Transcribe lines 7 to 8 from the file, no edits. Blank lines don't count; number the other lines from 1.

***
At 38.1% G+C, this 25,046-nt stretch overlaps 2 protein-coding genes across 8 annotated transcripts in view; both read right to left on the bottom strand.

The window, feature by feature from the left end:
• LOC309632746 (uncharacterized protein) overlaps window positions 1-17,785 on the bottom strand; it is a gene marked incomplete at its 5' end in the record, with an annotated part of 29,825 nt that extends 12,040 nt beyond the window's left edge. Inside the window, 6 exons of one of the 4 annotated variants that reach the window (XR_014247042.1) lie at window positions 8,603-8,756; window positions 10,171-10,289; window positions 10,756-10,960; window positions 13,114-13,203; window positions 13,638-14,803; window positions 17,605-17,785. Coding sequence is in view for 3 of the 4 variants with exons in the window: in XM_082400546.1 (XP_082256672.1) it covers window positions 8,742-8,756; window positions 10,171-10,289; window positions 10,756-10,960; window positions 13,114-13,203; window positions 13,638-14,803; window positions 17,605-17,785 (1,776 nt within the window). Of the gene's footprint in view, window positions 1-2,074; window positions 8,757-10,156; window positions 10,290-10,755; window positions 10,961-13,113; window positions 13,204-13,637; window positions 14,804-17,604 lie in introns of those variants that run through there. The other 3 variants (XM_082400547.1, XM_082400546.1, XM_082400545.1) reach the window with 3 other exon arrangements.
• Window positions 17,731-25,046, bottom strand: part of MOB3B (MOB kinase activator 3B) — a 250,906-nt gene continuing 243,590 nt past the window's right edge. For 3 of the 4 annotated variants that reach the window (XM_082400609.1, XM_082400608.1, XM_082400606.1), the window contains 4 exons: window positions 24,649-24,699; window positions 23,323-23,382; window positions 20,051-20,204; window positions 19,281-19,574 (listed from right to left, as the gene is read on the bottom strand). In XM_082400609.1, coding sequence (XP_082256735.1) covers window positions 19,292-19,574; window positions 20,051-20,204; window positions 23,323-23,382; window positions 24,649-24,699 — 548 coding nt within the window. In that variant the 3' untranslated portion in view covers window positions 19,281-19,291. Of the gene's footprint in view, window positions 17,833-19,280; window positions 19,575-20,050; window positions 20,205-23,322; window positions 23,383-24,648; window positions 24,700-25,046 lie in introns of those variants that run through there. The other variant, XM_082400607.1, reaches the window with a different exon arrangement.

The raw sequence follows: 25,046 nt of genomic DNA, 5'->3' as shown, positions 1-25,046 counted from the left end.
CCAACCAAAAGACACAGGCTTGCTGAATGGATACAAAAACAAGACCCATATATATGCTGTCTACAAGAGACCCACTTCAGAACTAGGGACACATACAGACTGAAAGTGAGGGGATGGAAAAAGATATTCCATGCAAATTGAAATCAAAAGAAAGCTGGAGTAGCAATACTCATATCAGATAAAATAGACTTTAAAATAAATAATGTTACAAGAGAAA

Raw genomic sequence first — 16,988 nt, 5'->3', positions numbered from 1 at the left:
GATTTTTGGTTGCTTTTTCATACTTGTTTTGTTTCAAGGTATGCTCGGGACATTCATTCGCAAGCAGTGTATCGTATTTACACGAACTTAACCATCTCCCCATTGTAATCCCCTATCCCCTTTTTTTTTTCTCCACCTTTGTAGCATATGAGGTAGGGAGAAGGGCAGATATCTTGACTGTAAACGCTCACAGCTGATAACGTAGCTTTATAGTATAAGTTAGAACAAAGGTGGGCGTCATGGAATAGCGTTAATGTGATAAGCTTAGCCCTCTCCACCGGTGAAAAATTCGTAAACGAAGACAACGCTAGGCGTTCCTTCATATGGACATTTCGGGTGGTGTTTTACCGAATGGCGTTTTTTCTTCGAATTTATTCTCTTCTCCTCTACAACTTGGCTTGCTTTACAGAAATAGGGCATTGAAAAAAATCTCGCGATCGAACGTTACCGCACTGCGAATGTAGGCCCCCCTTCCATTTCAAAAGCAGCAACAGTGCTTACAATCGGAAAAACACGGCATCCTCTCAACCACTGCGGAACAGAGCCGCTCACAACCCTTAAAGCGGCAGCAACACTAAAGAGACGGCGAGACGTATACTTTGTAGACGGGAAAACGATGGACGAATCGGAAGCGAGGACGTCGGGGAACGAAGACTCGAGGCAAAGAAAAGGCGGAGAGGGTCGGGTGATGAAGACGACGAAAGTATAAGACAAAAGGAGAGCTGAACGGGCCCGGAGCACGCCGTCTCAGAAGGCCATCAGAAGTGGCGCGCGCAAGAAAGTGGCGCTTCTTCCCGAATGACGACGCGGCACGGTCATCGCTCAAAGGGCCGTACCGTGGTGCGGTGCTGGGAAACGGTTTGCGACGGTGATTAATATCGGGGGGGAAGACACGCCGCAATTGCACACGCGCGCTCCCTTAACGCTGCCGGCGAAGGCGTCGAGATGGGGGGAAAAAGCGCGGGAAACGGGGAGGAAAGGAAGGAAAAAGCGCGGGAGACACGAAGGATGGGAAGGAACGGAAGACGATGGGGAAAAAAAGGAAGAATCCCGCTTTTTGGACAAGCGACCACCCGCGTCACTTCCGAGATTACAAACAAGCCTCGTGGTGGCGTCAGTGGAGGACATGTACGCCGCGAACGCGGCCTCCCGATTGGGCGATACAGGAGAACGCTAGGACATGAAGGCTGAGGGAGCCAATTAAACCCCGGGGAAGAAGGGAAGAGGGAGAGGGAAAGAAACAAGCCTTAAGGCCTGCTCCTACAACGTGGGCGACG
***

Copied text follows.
Raw genomic sequence first — 16,988 nt, 5'->3', positions numbered from 1 at the left:
GATTTTTGGTTGCTTTTTCATACTTGTTTTGTTTCAAGGTATGCTCGGGACATTCATTCGCAAGCAGTGTATCGTATTTACACGAACTTAACCATCTCCCCATTGTAATCCCCTATCCCCTTTTTTTTTTCTCCACCTTTGTAGCATATGAGGTAGGGAGAAGGGCAGATATCTTGACTGTAAACGCTCACAGCTGATAACGTAGCTTTATAGTATAAGTTAGAACAAAGGTGGGCGTCATGGAATAGCGTTAATGTGATAAGCTTAGCCCTCTCCACCGGTGAAAAATTCGTAAACGAAGACAACGCTAGGCGTTCCTTCATATGGACATTTCGGGTGGTGTTTTACCGAATGGCGTTTTTTCTTCGAATTTATTCTCTTCTCCTCTACAACTTGGCTTGCTTTACAGAAATAGGGCATTGAAAAAAATCTCGCGATCGAACGTTACCGCACTGCGAATGTAGGCCCCCCTTCCATTTCAAAAGCAGCAACAGTGCTTACAATCGGAAAAACACGGCATCCTCTCAACCACTGCGGAACAGAGCCGCTCACAACCCTTAAAGCGGCAGCAACACTAAAGAGACGGCGAGACGTATACTTTGTAGACGGGAAAACGATGGACGAATCGGAAGCGAGGACGTCGGGGAACGAAGACTCGAGGCAAAGAAAAGGCGGAGAGGGTCGGGTGATGAAGACGACGAAAGTATAAGACAAAAGGAGAGCTGAACGGGCCCGGAGCACGCCGTCTCAGAAGGCCATCAGAAGTGGCGCGCGCAAGAAAGTGGCGCTTCTTCCCGAATGACGACGCGGCACGGTCATCGCTCAAAGGGCCGTACCGTGGTGCGGTGCTGGGAAACGGTTTGCGACGGTGATTAATATCGGGGGGGAAGACACGCCGCAATTGCACACGCGCGCTCCCTTAACGCTGCCGGCGAAGGCGTCGAGATGGGGGGAAAAAGCGCGGGAAACGGGGAGGAAAGGAAGGAAAAAGCGCGGGAGACACGAAGGATGGGAAGGAACGGAAGACGATGGGGAAAAAAAGGAAGAATCCCGCTTTTTGGACAAGCGACCACCCGCGTCACTTCCGAGATTACAAACAAGCCTCGTGGTGGCGTCAGTGGAGGACATGTACGCCGCGAACGCGGCCTCCCGATTGGGCGATACAGGAGAACGCTAGGACATGAAGGCTGAGGGAGCCAATTAAACCCCGGGGAAGAAGGGAAGAGGGAGAGGGAAAGAAACAAGCCTTAAGGCCTGCTCCTACAACGTGGGCGACG